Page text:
I didn't know how to interpret that. I thought that maybe he had said, "Dale!" (okay, go ahead) but he was in the middle of the highway with traffic going by and maybe he was actually saying "Halt!" or something like "Don't move or I'll shoot!". I didn't want to take a chance that they would get angry or shoot out my tires. (Immigrants everywhere have an exaggerated fear of the police, no?)

The police can impound your car if you don't have your registration card and going about with no ID is a big no-no. This has happened to El Jefe. Once I had to go to the police station before they released the car and another time I was able to get a neighbor to take me to the roadblock with the registration card so they let him and the car go.

El Jefe, who is generally very protective, incredibly just got in the taxi and left me to my fate as the criminal I was! After a few moments of looking confused and inching the car back and forth to turn around for my getaway, a female officer took pity on me and hollered that I was free to go. Not only that, but the police stopped the traffic from both directions so I could get back on the highway! Whew! That was a close one.

You'll be happy to know that El Jefe did call me (an hour later!) to make sure that I wasn't in jail. He said that the taxi driver refused to wait. I told him what happened. Damn!, he said. Not that he wanted anything bad to happen to me, he was just a little jealous of my 'dumb immigrant' status. ;-D

*Aside: This preferential treatment of women irritates El Jefe to no end. In the 7 1/2 years that we've been here, he has been stopped by the police and checked for license and registration, oh, probably 200-300 times! Granted, he drives a lot more than I do, but I've been stopped, oh, maybe once.

Sometimes they even search the car or him personally, putting him spread-eagled against the car while they check for weapons or drugs − never when I am with him, though. Since we have to pass one or another of their favorite road check spots to get to town, sometimes he's been stopped on his way to Wendy's for hamburgers and stopped again by the same person on his way back. Waving the Wendy's bag with protests of "Don't you remember me from 10 minutes ago?" fall on deaf ears. The rules are the rules. Unless you're a woman or a dumb immigrant, that is.

So, have you ever played the dumb immigrant card and how did that work out for you?

March 11, 2009

On the road in Honduras

North coast highway, HondurasCheck out the curve in that road!
Not something you want to drive at night.

North coast highway, HondurasThe following video was taken along the north coast highway on a trip from La Ceiba to San Pedro (Honduras). We always have so many places to go and things to do while we are in San Pedro that there is no time to stop along the way to take photos, so this is just on-the-road videos. Nothing too exciting but I thought they might be interesting to some and there are more coming up soon.

(El Jefe might tell you that if a certain person woke up earlier there would be time.)

Here is the video. If you are reading this from the daily email, you may need to click on the article title and come to the blog to view it.

El Jefe took these photos in this article on the mountain side of the highway on the trip back to La Ceiba while I was driving. The video is on the flat north (ocean) side. Next time I'll have to ride in the back seat to get the mountain (south) side since it is usually dark by the time we come home.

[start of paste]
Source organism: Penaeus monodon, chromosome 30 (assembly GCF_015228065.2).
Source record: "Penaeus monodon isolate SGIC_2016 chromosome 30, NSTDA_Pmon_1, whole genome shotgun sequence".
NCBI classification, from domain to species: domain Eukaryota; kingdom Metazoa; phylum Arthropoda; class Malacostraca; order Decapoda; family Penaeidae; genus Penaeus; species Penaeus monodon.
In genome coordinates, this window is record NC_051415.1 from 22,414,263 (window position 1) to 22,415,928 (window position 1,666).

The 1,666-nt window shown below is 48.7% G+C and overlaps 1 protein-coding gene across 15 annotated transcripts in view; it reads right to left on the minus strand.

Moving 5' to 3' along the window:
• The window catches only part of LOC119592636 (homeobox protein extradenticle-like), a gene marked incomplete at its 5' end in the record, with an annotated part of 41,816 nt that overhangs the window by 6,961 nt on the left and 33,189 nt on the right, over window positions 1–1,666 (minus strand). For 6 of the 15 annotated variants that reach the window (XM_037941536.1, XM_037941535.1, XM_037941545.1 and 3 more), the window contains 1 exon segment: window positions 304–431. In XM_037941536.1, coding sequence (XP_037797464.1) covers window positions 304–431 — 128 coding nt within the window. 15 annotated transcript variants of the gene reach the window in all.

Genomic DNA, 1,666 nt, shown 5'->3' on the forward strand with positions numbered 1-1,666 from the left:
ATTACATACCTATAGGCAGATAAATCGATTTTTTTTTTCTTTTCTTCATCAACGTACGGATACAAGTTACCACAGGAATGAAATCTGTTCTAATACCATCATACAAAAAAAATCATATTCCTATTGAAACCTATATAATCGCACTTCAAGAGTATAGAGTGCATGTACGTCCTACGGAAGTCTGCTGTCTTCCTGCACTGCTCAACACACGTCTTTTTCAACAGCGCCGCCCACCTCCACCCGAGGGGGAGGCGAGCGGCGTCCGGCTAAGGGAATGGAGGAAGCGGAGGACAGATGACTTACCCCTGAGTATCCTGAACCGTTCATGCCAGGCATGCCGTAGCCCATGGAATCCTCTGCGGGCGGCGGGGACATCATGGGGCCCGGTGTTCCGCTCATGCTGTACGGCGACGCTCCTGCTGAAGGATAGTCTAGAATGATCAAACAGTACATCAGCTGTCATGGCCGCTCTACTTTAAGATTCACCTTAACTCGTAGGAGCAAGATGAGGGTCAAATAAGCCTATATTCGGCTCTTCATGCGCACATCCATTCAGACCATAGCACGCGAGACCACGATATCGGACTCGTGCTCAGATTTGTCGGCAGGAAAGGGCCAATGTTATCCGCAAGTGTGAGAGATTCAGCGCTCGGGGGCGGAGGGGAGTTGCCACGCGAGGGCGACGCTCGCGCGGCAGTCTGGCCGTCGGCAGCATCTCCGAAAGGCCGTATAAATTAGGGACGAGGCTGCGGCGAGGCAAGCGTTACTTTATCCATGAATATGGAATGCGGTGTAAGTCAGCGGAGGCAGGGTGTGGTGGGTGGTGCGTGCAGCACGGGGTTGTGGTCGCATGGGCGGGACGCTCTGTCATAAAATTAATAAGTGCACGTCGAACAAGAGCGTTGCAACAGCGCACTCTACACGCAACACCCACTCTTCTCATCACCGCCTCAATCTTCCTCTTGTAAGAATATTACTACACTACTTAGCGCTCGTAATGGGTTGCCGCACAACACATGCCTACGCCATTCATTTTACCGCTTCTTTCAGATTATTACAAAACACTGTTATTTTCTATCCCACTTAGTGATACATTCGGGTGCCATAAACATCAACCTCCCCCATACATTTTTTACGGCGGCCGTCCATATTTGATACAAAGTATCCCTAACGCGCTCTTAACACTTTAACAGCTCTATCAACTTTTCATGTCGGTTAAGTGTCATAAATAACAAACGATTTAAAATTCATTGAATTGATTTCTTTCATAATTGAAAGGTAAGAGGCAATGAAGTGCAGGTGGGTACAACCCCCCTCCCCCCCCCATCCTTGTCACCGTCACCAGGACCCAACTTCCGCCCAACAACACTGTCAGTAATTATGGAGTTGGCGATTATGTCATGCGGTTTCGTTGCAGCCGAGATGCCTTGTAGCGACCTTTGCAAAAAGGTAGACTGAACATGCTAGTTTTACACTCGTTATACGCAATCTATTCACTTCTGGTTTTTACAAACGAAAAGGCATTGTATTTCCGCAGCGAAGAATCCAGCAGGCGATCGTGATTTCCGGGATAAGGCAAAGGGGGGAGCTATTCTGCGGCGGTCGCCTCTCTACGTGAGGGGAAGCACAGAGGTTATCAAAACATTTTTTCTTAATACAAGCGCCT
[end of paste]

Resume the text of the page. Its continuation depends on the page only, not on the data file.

North coast highway, HondurasIt should be noted that I always recommend to people to NOT make this drive at night. It can be very dangerous with cars and trucks driving with no lights, cows, horses, or people on the road, not to mention the number of "dead man curves" along the way. It's amazing to me, considering how very dark most of the 2-3 hour trip is, that El Jefe has the entire road memorized and knows when and where every curve in the road is coming up.

I always take a book or magazines or something on these trips and never, ever open a page. I love to watch the view!

North coast highway, Honduras

March 9, 2009

Back from a black hole

It felt like I had fallen in a black hole! Actually, my internet connection was only out for about 46 hours. I'm such an addict.

Then to add insult to injury, today I awoke to no water, and shortly after that the electricity went out! What fun!

All is well now but I'm trying to dig my way through 80-some new emails and that is only from my LG account. There is the 'real me' account and a couple of others that I just use to store newsletters and discussion group messages.

What was really sad for me was that I was making a herculean effort to clear out my inboxes on Saturday. Man, those inboxes are like black clouds hanging over my head. I used to try to keep the LG account to less than 50 unattended emails. It had gradually gotten up to almost 250!

Before the internet went out, I diligently read and answered most that needed an answer and guiltily deleted the ones which should have been answered 2-3 months ago because I was too embarrassed to answer at this late date. Since La Gringa likes to LEARN, much of my email is informational stuff and I even made it through a lot of those, including reading linked websites in Español and UN documents. (Not easy reading!)
I got the inbox down to 140 and had high hopes of getting down to 100.

Now my inbox is almost back where it was before I started. ;-/ I think I need to narrow my interests and admit that I don't have time to read everything about everything.

Since I knew my computer would miss me, I spent a lot of that unconnected time Sunday and today drafting or finishing some articles and making MOVIES! I have 2-year-old video on my computer waiting to be made into a movie. I hope that you are going to enjoy some of them. Stay tuned!

Thanks to reader D for the great cartoons!